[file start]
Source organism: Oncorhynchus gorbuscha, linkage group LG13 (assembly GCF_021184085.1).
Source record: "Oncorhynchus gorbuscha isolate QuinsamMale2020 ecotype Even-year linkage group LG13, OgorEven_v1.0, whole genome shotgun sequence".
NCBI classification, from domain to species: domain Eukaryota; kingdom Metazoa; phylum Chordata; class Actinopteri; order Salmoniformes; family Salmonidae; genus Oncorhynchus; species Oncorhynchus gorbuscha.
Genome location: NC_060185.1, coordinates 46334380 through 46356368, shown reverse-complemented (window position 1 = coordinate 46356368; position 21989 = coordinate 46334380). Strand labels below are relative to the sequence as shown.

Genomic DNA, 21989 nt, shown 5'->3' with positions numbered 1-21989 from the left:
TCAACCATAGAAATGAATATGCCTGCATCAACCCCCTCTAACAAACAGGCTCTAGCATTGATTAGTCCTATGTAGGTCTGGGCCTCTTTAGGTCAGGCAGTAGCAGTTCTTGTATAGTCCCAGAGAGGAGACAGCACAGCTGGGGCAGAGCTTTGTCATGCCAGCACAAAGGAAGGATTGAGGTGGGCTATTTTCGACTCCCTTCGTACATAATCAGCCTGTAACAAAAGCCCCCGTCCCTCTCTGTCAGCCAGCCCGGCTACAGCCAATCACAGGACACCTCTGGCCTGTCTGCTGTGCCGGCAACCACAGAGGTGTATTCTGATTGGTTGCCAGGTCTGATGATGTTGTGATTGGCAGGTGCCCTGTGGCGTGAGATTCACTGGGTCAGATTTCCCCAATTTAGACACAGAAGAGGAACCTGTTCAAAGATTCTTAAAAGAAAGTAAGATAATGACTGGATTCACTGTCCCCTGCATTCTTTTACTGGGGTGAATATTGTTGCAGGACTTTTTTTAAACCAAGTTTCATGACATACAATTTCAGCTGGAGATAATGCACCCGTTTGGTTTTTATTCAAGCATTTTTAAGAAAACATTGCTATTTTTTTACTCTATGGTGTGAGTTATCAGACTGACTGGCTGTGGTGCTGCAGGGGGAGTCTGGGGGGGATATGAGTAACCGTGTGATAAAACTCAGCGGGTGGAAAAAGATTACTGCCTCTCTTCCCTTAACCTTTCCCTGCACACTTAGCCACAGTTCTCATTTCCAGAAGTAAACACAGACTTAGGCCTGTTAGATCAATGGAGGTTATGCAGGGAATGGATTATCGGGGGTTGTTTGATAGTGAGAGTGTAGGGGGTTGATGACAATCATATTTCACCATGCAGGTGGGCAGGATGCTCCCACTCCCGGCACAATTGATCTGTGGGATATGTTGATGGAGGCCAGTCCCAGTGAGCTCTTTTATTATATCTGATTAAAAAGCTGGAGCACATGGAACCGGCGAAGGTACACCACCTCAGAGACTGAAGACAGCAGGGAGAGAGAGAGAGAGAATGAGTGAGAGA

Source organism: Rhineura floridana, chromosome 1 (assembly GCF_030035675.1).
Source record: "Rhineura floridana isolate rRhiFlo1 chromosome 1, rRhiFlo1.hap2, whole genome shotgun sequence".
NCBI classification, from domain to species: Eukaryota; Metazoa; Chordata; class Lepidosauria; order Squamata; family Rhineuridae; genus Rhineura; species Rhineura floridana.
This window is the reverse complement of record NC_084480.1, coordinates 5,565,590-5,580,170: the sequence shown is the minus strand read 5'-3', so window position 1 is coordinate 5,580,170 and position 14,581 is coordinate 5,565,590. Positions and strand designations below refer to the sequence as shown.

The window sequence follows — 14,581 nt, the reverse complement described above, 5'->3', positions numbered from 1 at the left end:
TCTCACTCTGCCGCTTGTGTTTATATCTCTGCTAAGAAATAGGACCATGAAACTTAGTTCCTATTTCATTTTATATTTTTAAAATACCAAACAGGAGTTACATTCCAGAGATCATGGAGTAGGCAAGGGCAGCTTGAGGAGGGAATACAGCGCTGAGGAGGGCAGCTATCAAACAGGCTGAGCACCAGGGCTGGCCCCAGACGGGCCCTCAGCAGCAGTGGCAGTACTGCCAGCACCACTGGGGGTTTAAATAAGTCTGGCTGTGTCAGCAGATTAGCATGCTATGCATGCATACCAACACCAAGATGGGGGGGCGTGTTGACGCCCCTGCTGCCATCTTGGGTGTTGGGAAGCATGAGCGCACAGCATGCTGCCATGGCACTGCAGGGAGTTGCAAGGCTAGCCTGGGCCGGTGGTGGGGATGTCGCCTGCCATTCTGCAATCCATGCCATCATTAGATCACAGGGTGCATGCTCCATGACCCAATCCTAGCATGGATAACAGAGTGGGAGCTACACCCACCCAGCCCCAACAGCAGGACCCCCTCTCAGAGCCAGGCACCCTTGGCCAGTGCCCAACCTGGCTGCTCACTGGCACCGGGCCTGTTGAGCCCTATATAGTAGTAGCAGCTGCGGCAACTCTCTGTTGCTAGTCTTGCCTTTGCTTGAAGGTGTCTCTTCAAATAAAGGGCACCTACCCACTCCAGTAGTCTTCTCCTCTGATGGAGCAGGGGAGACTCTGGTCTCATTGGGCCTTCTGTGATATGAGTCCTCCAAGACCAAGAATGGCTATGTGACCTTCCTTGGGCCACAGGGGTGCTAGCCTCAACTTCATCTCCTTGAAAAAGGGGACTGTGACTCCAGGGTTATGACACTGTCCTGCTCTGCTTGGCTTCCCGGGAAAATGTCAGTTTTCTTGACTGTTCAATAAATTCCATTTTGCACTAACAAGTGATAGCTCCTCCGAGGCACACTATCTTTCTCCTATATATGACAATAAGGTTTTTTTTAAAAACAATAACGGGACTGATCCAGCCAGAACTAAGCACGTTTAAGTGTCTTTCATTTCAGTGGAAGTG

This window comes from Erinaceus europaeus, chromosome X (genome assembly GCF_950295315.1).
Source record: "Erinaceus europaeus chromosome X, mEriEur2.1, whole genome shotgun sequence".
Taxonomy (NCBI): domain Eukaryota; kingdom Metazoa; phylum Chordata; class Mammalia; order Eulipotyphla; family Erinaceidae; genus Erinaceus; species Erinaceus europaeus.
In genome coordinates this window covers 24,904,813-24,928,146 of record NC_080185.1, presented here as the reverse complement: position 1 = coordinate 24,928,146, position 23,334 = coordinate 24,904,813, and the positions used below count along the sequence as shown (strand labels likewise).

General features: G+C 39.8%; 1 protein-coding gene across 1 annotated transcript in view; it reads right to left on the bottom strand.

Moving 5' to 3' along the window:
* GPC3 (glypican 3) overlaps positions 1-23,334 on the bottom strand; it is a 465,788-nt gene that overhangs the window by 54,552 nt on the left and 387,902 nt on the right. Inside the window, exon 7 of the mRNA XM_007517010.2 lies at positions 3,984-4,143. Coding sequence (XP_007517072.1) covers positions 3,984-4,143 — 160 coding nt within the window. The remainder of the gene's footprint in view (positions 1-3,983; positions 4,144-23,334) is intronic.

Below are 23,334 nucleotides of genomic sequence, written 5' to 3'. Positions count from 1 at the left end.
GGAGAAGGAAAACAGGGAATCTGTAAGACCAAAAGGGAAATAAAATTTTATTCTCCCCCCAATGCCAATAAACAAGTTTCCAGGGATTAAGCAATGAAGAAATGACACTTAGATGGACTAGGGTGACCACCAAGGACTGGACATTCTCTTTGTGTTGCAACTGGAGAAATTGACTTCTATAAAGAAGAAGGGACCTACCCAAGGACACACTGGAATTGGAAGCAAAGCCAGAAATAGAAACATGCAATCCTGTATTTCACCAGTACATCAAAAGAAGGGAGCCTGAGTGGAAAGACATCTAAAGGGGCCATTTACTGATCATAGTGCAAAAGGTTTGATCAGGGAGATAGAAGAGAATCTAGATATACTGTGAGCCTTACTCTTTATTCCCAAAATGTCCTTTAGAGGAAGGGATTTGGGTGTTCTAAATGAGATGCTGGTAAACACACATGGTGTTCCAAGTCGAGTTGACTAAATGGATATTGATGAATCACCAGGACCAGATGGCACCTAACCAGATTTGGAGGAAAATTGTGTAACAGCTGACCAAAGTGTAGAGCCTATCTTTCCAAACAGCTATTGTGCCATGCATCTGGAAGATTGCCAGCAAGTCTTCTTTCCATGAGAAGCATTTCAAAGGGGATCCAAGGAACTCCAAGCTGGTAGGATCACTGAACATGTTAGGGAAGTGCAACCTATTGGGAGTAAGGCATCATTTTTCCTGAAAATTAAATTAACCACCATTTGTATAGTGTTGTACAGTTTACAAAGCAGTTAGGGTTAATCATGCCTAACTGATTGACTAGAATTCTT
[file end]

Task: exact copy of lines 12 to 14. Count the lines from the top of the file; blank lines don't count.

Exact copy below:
TCTCACTCTGCCGCTTGTGTTTATATCTCTGCTAAGAAATAGGACCATGAAACTTAGTTCCTATTTCATTTTATATTTTTAAAATACCAAACAGGAGTTACATTCCAGAGATCATGGAGTAGGCAAGGGCAGCTTGAGGAGGGAATACAGCGCTGAGGAGGGCAGCTATCAAACAGGCTGAGCACCAGGGCTGGCCCCAGACGGGCCCTCAGCAGCAGTGGCAGTACTGCCAGCACCACTGGGGGTTTAAATAAGTCTGGCTGTGTCAGCAGATTAGCATGCTATGCATGCATACCAACACCAAGATGGGGGGGCGTGTTGACGCCCCTGCTGCCATCTTGGGTGTTGGGAAGCATGAGCGCACAGCATGCTGCCATGGCACTGCAGGGAGTTGCAAGGCTAGCCTGGGCCGGTGGTGGGGATGTCGCCTGCCATTCTGCAATCCATGCCATCATTAGATCACAGGGTGCATGCTCCATGACCCAATCCTAGCATGGATAACAGAGTGGGAGCTACACCCACCCAGCCCCAACAGCAGGACCCCCTCTCAGAGCCAGGCACCCTTGGCCAGTGCCCAACCTGGCTGCTCACTGGCACCGGGCCTGTTGAGCCCTATATAGTAGTAGCAGCTGCGGCAACTCTCTGTTGCTAGTCTTGCCTTTGCTTGAAGGTGTCTCTTCAAATAAAGGGCACCTACCCACTCCAGTAGTCTTCTCCTCTGATGGAGCAGGGGAGACTCTGGTCTCATTGGGCCTTCTGTGATATGAGTCCTCCAAGACCAAGAATGGCTATGTGACCTTCCTTGGGCCACAGGGGTGCTAGCCTCAACTTCATCTCCTTGAAAAAGGGGACTGTGACTCCAGGGTTATGACACTGTCCTGCTCTGCTTGGCTTCCCGGGAAAATGTCAGTTTTCTTGACTGTTCAATAAATTCCATTTTGCACTAACAAGTGATAGCTCCTCCGAGGCACACTATCTTTCTCCTATATATGACAATAAGGTTTTTTTTAAAAACAATAACGGGACTGATCCAGCCAGAACTAAGCACGTTTAAGTGTCTTTCATTTCAGTGGAAGTG

This window comes from Erinaceus europaeus, chromosome X (genome assembly GCF_950295315.1).
Source record: "Erinaceus europaeus chromosome X, mEriEur2.1, whole genome shotgun sequence".